More than 4000 artists will gather in Milan and Torino during September for the annual MITO Festival. It is one of the largest music festivals in the world and half of the programming is admission free. The rest of the concerts have amazingly low prices offering the perfect opportunity to get a stalls seat at La Scala for only €40 to hear Daniele Gatti conduct Debussy to mark the composer's 150th anniversary. €27 will get you the best seat at Milan's Conservatorio for Colin Davis and the English Chamber Orchestra in a Mendelssohn/Schubert evening. You can listen to wunderkind Andrea Battistoni conduct La Scala's orchestra at the Assago stadium for €5 and for the same money you can hear Angela Hewitt playing the Goldberg Variations. The Tallis Scholars, the London Sinfonietta and most of the music in the wonderful Milanese churches come free!
The festival offers a large palette to suit many tastes. There is Paolo Conte and this year's Montreux piano solo prize-winner among the jazz offerings; from Bali arrive a company of musicians, dancers and actors as part of the World Music section; and there is a series of concerts and events for children, intriguingly with an activity for babies who are more than 18 months-old!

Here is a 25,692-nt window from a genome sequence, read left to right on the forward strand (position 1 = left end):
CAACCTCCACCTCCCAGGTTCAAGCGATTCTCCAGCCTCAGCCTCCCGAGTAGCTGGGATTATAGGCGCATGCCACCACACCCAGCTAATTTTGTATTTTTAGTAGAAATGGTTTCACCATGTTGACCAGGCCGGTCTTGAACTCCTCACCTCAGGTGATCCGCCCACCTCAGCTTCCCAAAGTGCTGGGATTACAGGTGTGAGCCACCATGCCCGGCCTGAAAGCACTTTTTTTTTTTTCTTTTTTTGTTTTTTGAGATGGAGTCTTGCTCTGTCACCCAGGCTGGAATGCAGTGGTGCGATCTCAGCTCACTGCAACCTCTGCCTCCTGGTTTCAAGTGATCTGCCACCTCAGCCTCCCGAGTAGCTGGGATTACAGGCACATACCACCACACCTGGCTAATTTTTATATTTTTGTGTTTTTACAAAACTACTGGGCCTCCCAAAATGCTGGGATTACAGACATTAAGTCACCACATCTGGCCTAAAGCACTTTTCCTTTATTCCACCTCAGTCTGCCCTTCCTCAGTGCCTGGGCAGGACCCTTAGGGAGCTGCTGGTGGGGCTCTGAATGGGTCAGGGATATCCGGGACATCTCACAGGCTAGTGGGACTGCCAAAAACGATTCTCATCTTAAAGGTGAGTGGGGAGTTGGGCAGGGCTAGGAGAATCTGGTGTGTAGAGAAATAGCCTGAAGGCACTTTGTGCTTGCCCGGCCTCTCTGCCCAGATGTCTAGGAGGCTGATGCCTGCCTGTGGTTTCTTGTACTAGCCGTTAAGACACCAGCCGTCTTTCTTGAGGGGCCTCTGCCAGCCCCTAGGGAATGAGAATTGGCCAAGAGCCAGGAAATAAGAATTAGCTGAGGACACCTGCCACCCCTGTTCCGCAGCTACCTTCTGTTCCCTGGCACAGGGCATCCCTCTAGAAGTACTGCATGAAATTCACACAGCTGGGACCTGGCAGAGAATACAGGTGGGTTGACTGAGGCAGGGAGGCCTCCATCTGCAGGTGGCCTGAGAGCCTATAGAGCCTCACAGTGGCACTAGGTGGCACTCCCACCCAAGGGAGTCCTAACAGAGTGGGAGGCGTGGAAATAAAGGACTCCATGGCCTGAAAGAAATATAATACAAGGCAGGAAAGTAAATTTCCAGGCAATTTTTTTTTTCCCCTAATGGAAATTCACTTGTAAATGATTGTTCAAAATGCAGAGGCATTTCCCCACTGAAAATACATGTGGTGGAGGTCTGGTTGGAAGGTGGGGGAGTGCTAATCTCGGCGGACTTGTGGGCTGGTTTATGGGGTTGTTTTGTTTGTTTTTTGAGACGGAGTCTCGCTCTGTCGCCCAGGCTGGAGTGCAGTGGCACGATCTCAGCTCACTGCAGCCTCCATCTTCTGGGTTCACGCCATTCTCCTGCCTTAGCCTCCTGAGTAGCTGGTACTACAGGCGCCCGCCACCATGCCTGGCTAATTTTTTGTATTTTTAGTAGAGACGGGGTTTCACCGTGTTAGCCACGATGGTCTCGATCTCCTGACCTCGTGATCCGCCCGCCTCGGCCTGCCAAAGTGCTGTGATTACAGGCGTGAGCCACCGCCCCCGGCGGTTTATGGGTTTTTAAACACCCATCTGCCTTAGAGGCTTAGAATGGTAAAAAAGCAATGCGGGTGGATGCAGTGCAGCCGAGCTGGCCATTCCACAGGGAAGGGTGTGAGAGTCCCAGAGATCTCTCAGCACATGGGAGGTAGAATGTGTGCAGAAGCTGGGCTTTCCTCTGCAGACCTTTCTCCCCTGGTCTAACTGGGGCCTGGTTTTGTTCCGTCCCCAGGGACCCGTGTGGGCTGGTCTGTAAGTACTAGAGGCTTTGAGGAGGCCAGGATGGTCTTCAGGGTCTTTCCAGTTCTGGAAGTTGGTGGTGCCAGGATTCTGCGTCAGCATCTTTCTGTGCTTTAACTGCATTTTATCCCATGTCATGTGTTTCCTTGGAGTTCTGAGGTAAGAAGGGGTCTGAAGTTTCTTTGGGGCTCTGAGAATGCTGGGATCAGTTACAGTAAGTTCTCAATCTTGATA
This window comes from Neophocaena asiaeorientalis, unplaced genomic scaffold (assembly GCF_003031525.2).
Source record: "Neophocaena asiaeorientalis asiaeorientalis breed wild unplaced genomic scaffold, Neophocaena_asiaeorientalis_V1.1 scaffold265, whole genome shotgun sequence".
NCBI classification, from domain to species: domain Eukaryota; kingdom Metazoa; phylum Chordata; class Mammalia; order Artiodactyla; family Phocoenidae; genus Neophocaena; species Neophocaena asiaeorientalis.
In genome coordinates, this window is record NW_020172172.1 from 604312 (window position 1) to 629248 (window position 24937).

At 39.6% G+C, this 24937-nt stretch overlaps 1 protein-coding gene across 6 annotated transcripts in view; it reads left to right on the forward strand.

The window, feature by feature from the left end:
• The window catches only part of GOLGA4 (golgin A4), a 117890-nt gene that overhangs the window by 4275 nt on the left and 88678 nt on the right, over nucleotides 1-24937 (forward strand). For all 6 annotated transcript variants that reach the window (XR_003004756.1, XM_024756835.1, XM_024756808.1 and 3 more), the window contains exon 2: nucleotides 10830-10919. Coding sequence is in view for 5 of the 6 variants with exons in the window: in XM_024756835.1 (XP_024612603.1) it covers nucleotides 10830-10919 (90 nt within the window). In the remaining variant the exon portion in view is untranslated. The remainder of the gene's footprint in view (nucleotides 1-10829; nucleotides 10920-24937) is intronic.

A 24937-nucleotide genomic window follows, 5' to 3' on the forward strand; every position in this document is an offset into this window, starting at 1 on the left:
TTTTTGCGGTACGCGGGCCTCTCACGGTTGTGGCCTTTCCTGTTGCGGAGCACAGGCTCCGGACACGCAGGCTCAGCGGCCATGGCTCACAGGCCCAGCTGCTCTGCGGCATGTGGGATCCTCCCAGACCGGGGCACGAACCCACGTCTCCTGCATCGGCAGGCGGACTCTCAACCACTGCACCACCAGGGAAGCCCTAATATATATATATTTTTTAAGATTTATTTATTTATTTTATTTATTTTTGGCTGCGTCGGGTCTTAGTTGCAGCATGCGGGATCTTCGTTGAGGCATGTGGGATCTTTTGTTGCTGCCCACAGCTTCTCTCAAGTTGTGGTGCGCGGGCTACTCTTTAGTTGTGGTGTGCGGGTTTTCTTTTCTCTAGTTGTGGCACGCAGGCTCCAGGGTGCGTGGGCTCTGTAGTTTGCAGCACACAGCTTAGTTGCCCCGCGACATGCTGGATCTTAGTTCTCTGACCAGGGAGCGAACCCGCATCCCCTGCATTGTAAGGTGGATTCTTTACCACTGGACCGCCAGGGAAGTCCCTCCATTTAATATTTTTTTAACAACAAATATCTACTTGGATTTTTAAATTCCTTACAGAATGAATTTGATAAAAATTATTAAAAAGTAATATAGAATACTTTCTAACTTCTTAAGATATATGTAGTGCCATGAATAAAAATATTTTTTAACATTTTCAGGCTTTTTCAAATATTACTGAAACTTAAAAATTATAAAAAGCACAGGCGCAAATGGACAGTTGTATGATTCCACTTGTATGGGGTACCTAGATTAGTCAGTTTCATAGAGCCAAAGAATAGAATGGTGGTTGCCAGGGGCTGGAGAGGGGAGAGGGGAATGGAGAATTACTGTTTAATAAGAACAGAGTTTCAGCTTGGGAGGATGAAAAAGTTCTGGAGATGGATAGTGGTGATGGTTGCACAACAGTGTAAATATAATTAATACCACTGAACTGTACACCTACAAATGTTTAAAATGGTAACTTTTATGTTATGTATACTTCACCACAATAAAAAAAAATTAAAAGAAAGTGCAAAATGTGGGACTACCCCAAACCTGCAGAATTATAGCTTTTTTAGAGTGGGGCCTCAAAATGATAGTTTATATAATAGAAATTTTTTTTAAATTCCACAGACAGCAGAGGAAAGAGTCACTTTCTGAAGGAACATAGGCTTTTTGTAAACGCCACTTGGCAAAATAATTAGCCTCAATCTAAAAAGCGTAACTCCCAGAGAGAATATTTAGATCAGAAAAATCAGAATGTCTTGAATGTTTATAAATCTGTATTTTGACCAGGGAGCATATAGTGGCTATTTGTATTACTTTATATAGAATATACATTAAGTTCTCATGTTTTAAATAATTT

All this has been organised with an ever-decreasing budget, a constant theme in the arts' world just now, and one that Turin's mayor, Piero Fassino, would like to see changed. During the presentation of this year's festival he elegantly argued that in times of economic difficulty investment in culture should even be increased.
With coaches laid on to shuttle people between Milan and Turin, it is easy to enjoy the events in both cities, though with 190 concerts in 88 different theatres, halls and churches, even the most dedicated festival-goer would find it impossible to see everything.
Details can be found on the MITO site.
Photo: Andrea Battistoni by Tommaso Ricci
Graham Spicer is a writer, director and photographer in Milan, blogging (under the name ‘Gramilano') about dance, opera, music and photography for people “who are a bit like me and like some of the things I like”. He was a regular columnist for Opera Now magazine and wrote for the BBC until transferring to Italy.
His scribblings have appeared in various publications from Woman's Weekly to Gay Times, and he wrote the ‘Danza in Italia' column for Dancing Times magazine.